The spring 2020 collective intelligence webinar series is jointly hosted by Brent Strickland (DEC/ENS-PSL; Institut Jean Nicod) and Cathal O'Madagain(UM6P School of Collective Intelligence). The series will contain a number of on-line talks meant to display emerging research in this field as well as instigate collaborations between young scholars at the ENS-Ulm and the UM6P School of Collective Intelligence. Talks will last roughly 45 minutes - 1 hour, followed by Q&A. The series organizers are also open to creating connections and small working groups outside of the webinar so that new ideas discussed here can be translated into concrete projects.
Registration Info & Requirements: firstname.lastname@example.org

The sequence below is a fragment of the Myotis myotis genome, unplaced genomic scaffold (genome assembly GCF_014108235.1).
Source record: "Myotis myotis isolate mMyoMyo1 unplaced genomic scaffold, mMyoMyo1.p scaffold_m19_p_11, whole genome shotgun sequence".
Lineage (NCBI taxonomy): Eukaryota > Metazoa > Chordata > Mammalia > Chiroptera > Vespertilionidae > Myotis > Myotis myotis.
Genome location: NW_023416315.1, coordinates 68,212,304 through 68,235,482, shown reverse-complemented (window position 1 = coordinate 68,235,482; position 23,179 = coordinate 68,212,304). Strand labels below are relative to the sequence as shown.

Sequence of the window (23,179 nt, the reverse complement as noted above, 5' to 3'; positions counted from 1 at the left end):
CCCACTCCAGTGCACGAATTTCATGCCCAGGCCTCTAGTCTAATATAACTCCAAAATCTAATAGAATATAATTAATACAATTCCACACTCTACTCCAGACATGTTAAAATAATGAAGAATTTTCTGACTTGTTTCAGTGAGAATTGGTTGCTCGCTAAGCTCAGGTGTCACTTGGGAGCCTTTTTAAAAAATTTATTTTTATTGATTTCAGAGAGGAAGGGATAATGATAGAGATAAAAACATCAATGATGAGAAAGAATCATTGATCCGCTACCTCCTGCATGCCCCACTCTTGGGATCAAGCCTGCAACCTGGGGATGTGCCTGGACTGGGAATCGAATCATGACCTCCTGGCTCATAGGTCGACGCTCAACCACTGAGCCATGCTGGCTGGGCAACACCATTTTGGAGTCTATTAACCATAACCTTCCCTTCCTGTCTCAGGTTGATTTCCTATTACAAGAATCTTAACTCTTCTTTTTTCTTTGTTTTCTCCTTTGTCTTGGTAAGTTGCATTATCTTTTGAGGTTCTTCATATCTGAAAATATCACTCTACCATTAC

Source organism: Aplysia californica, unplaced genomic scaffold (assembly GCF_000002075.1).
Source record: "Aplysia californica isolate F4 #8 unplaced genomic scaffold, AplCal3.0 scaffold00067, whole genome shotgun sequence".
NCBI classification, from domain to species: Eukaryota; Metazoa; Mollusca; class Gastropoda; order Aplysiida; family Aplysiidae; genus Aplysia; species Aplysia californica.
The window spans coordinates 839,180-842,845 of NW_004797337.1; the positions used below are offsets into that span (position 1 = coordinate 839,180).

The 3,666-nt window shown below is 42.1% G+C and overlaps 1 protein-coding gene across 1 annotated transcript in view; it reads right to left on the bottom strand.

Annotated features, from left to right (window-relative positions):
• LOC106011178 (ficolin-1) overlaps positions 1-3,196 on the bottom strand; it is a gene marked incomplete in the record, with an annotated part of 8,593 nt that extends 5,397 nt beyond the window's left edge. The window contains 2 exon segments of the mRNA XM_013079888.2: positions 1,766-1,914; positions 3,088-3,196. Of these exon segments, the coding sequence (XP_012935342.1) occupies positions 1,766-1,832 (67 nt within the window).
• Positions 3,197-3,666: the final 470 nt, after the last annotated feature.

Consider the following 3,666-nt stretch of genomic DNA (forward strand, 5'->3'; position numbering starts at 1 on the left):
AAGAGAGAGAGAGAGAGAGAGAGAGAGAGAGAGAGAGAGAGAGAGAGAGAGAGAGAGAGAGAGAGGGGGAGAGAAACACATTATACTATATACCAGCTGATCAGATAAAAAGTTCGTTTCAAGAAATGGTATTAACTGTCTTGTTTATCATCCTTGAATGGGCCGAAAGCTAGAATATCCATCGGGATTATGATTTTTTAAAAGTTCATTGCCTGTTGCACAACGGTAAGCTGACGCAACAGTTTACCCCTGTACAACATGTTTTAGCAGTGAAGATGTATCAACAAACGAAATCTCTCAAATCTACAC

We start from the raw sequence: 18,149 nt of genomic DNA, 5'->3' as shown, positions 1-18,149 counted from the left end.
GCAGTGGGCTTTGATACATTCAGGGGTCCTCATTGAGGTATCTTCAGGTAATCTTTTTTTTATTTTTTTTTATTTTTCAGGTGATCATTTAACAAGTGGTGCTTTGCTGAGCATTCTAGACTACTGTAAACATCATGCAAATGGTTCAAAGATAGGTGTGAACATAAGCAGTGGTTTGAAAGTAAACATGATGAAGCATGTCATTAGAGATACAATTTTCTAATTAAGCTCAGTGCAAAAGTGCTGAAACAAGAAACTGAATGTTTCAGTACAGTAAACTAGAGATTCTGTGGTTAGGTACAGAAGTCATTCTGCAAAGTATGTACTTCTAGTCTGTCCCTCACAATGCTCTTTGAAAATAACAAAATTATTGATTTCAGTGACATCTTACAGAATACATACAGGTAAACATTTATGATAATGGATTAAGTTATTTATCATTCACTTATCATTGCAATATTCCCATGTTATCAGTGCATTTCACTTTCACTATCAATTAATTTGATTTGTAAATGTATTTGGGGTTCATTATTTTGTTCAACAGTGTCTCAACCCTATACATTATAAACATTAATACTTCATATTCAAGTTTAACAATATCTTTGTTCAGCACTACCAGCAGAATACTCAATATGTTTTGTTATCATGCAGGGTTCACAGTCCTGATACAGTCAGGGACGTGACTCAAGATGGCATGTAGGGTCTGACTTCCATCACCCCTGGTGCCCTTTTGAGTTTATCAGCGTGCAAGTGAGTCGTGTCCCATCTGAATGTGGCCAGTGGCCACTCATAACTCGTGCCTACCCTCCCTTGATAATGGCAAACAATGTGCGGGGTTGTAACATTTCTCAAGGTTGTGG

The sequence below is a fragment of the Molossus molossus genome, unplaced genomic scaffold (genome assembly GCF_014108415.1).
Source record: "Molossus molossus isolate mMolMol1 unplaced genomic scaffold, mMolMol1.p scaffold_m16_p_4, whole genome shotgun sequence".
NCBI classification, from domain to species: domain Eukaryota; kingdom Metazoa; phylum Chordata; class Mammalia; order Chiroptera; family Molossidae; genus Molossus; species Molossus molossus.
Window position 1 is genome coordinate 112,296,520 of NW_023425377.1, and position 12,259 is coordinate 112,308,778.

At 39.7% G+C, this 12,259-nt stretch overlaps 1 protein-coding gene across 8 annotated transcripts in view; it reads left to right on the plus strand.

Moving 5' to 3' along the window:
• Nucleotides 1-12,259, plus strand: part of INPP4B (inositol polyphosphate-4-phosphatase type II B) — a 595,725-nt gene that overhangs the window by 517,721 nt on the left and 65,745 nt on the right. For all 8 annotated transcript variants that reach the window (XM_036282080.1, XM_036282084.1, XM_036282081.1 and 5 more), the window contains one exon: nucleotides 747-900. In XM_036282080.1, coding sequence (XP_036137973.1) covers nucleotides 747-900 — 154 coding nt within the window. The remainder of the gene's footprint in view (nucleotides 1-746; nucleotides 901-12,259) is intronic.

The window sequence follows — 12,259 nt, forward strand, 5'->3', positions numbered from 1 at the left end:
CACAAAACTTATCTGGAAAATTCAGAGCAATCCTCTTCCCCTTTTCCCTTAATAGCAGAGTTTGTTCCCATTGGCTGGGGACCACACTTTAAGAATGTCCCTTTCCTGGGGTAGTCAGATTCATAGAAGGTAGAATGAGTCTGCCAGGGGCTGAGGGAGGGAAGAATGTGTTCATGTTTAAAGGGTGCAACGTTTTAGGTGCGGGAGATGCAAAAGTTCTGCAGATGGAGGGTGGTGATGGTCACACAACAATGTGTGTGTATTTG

Abstract: When evaluating information, we cannot always rely on what has been presented as truth: Different sources might disagree with each other, and sometimes there may be no underlying truth. Accordingly, we must use other cues to evaluate information—perhaps the most salient of which is consensus. But what counts as consensus? Do we attend only to surface-level indications of consensus, or do we also probe deeper and consider why sources agree? I'll present four experiments that demonstrate how individuals evaluate consensus. Strikingly, people seem to evaluate consensus only superficially: Participants were equally confident in conclusions drawn from a true consensus (derived from independent primary sources) and a false consensus (derived from only one primary source) -- and this is true even immediately after participants explicitly stated that a true consensus was more believable than a false consensus. I'll also show some work with children tracking how they come to evaluate consensus over time. Finally, I'll discuss how this illusion of consensus acts as a powerful means by which misinformation may spread.